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Human Services vs. Social Work:
What's the Difference?

Find your career path

At first glance, human services and social work look closely related: both professions focus on helping people and communities thrive. However, there are some major differences in the two fields in terms of schooling, career paths and focus.

Generally speaking, human services workers tend to work with groups of individuals to help support communities, while social workers are clinicians who provide direct services and advocate for individuals and families within a community.

In this article, we’ll compare more of the similarities and differences between human services and social work fields and how you can start on the path to workings in these areas.

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Human Services Worker Discussing Social Services with Client

1. What they do: job duties, roles, and responsibilities

What is a social worker?

Social workers are often licensed professionals who help individuals, and their families, improve their quality of life through counseling, advocacy and education. They are trained to help people address challenges such as mental health, poverty, unemployment, substance abuse and other issues.

 Social workers often fall into four main categories of focus:

  • Healthcare, including medical, nursing home or hospice care
  • Mental health and substance abuse
  • Child, family and school social work
  • Community social workers, helping empower communities to thrive

Social workers are employed in a variety of settings, including schools, child welfare and community and mental health agencies, criminal justice, hospitals and other healthcare settings.

What is a human services worker?

Human services workers help communities and the general public meet basic needs such as food, shelter, and physical and mental health. They provide assistance through community programs, education and advocacy, and may work with larger government agencies to secure grants and funding for programs.

Because human services is an interdisciplinary field that includes aspects of sociology, psychology and education, there are a wide range of applicable jobs. Examples of jobs you can get with a degree in human services include:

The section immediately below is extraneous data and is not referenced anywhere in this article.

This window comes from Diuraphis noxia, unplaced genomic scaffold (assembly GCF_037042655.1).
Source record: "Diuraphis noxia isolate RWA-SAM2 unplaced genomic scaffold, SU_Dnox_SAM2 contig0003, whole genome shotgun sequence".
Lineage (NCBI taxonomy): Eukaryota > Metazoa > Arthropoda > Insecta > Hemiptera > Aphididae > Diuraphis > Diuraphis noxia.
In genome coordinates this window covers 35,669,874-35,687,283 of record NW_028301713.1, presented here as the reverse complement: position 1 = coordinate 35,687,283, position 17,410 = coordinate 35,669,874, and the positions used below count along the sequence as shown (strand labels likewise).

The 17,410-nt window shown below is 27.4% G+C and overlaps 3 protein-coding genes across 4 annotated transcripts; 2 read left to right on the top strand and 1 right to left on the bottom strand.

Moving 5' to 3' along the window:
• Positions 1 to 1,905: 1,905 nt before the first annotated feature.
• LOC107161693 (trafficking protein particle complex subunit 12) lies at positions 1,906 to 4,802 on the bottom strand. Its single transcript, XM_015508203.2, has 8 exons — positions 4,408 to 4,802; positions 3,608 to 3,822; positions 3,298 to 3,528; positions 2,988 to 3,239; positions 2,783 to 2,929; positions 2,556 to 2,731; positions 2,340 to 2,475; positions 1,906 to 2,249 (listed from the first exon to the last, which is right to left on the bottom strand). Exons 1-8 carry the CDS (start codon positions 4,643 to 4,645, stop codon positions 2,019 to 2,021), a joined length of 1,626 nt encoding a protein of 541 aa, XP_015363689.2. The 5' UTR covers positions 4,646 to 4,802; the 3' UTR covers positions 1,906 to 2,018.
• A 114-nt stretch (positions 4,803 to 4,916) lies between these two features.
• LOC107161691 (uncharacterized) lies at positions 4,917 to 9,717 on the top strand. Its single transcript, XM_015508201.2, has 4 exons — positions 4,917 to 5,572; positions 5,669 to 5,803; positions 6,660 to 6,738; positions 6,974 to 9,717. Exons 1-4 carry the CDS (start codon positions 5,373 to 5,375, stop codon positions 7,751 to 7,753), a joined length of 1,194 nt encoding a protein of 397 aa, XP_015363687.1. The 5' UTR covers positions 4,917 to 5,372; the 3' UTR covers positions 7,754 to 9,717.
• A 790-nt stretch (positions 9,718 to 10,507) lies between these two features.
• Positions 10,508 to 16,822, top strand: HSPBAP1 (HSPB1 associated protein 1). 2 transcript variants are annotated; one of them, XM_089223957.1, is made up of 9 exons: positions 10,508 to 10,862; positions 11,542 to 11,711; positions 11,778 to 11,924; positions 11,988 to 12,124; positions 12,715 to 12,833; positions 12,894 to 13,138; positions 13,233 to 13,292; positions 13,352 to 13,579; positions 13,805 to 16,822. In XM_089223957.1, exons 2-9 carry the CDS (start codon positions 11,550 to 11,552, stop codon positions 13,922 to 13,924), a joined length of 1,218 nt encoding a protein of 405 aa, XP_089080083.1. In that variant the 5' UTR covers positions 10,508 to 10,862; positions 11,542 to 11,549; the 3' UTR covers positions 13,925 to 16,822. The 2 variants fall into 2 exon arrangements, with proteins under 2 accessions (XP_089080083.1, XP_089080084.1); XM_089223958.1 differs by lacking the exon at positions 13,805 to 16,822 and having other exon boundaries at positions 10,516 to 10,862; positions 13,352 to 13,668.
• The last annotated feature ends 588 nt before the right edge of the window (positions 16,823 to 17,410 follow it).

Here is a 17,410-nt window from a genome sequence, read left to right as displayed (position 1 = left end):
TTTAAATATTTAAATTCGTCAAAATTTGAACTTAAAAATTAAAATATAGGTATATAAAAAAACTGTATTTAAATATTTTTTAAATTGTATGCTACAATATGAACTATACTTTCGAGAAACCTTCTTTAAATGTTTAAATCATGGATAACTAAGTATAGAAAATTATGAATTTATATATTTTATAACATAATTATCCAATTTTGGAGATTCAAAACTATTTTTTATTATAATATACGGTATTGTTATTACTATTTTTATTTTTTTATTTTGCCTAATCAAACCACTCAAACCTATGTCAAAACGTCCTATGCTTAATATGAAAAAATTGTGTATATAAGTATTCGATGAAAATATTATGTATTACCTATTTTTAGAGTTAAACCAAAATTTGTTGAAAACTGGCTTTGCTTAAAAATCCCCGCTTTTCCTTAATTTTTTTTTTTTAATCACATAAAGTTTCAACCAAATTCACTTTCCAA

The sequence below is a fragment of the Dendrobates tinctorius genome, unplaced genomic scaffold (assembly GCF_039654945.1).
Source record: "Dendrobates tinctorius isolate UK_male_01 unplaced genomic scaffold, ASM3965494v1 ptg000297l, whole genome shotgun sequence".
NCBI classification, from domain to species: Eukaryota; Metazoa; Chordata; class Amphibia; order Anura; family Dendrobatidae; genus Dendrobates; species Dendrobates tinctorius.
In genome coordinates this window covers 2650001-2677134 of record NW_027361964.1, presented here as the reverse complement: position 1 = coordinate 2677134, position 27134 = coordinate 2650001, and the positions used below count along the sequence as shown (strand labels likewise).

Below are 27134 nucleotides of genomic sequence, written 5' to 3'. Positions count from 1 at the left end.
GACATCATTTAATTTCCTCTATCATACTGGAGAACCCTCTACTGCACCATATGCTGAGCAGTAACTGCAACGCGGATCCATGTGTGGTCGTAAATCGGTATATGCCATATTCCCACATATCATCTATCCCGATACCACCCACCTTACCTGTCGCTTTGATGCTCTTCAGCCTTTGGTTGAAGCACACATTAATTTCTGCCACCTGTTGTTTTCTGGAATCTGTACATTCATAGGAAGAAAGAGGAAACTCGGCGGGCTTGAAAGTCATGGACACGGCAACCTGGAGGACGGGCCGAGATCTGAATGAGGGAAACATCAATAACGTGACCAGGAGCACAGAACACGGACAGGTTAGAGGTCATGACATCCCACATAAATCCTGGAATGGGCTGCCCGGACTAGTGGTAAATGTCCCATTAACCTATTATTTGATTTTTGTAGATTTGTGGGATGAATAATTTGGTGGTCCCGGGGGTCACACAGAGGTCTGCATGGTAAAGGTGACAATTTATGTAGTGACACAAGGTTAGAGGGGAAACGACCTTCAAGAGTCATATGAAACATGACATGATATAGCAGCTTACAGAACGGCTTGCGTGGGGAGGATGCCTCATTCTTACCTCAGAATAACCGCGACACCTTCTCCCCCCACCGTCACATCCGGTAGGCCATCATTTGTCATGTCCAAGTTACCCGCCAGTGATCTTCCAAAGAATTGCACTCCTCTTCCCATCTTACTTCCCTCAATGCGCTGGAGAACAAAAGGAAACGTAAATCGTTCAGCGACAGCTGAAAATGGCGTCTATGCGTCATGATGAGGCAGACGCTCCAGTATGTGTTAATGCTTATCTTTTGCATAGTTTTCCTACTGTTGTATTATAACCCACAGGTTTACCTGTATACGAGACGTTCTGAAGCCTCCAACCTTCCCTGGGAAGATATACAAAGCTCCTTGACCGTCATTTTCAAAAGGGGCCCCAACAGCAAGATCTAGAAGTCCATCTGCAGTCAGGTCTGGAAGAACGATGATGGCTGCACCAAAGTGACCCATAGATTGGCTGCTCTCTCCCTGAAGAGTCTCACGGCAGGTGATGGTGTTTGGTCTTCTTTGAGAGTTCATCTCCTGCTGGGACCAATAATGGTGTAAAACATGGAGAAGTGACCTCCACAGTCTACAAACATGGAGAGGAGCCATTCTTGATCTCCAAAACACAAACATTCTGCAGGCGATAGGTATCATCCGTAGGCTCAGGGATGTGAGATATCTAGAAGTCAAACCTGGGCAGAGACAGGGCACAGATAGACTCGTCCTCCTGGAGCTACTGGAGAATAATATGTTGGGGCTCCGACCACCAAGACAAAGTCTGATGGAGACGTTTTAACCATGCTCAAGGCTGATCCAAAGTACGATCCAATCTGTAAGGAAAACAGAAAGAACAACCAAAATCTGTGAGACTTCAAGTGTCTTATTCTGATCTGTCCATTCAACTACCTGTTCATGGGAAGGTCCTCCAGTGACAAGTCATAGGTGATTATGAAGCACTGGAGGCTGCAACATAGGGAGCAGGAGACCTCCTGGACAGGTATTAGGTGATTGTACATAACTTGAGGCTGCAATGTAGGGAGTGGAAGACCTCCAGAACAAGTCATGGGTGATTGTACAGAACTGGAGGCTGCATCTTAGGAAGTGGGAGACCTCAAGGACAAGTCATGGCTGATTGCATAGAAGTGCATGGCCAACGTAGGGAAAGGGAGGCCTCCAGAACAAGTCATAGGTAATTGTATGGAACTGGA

• Community advocate
  • Social services assistant
  • Social or community service manager

2. Education: what degree do you need?

What degree do I need to become a social worker?

To become a social worker, you need either a bachelor’s or a master’s degree in social work from a CSWE accredited program.  There are numerous degree pathways that can lead to a Master of Social Work (MSW).1 You don’t need to hold a bachelor’s degree in social work to qualify; you can apply for an MSW program regardless of your prior bachelor’s degree major.

If you have yet to earn a bachelor’s degree, you could choose to pursue a Bachelor of Science in Health and Human Services. You can develop fundamental skills in behavioral health you can potentially utilize in a future master’s degree program in social work.

You may also consider a Bachelor of Social Work (BSW) program at the undergraduate level.2

A key component of a BSW and MSW is field work, which requires students to complete 400 (BSW) or 900 (MSW) hours of supervised social work experience working directly with clients in an agency in their own community. These agencies can include hospitals, mental health agencies, schools, government, social welfare agencies or other organizations that are involved with helping individuals cope with and overcome problems.

Once you’ve earned an MSW, you can potentially take additional steps to become a Licensed Clinical Social Worker (LCSW). As an LSCW, you are qualified to offer advanced clinical services or one-on-one psychotherapy.

Herzing’s MSW program is clinically focused and includes courses in clinical social work theory and practice, social policy and services and clinical social work interventions including mental health assessment and diagnosis. Students get hands-on experience in the social work industry through their field practicum to fully prepare for success after graduation.